Law School Case Brief
Phillips v. GMC - 307 F.3d 1206 (9th Cir. 2002)
Generally, the public can gain access to litigation documents and information produced during discovery unless the party opposing disclosure shows "good cause" why a protective order is necessary. It is well established that the fruits of pretrial discovery are, in the absence of a court order to the contrary, presumptively public. Fed. R. Civ. P. 26(c) authorizes a district court to override this presumption where "good cause" is shown.
In 1998, plaintiffs Darrell and Angela Byrd and their two minor sons filed a complaint in federal district for damages against defendant General Motors Corporation ("GM") allegedly caused by a defect in the gas tank of a pickup truck manufactured by GM. Before discovery, both sides stipulated to a "share" protective order that allowed the parties to share all information covered under the order with other litigants in similar cases, but not the public. In the course of litigation, GM disclosed information about previous settlements in cases involving the particular pickup truck. The Byrds and GM ultimately settled their case and the action was dismissed in 2000. Thereafter, intervenor Los Angeles Times ("Times") intervened in the action and requested the district court to unseal the confidential settlement information. The district court granted the Times' request. GM appealed.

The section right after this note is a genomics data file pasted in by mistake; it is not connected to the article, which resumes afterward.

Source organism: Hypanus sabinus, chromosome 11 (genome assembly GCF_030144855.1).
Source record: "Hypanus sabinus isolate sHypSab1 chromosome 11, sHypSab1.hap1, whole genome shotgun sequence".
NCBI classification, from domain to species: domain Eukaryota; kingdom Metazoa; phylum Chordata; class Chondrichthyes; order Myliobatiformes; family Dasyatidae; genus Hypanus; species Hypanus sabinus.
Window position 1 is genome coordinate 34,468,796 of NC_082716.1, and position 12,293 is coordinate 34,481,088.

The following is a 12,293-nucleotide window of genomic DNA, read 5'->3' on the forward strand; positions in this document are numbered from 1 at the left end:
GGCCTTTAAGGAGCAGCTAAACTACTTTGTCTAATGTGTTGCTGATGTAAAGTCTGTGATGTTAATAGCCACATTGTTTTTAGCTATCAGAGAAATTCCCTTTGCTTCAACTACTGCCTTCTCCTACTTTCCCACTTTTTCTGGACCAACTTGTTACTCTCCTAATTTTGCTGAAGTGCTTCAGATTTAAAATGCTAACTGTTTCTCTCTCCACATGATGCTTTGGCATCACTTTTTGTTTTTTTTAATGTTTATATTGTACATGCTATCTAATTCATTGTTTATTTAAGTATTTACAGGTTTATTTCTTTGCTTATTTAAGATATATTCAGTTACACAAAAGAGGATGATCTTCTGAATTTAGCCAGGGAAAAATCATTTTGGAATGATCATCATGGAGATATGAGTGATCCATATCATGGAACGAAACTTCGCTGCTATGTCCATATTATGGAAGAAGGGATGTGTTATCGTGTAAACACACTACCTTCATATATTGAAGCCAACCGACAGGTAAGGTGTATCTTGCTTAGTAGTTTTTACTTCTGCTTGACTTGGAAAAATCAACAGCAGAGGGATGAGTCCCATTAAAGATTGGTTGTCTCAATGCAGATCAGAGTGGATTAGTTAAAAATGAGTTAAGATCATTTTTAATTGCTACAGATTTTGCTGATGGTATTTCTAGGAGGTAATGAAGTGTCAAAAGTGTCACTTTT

Did the district court err giving the Times access to GM's confidential settlement information?
The appellate court vacated the district court's order and remanded the matter to that court with instructions that the district court conduct a "good cause" analysis. The court noted that generally the public could gain access to litigation documents and information produced during discovery unless the party opposing disclosure shows "good cause" why a protective order was necessary. However, in the instant case, the district court never engaged in a "good cause" analysis, but held that, based on Rule 26(c)(7), only trade secrets or other confidential research, development, or commercial information could be protected from disclosure.
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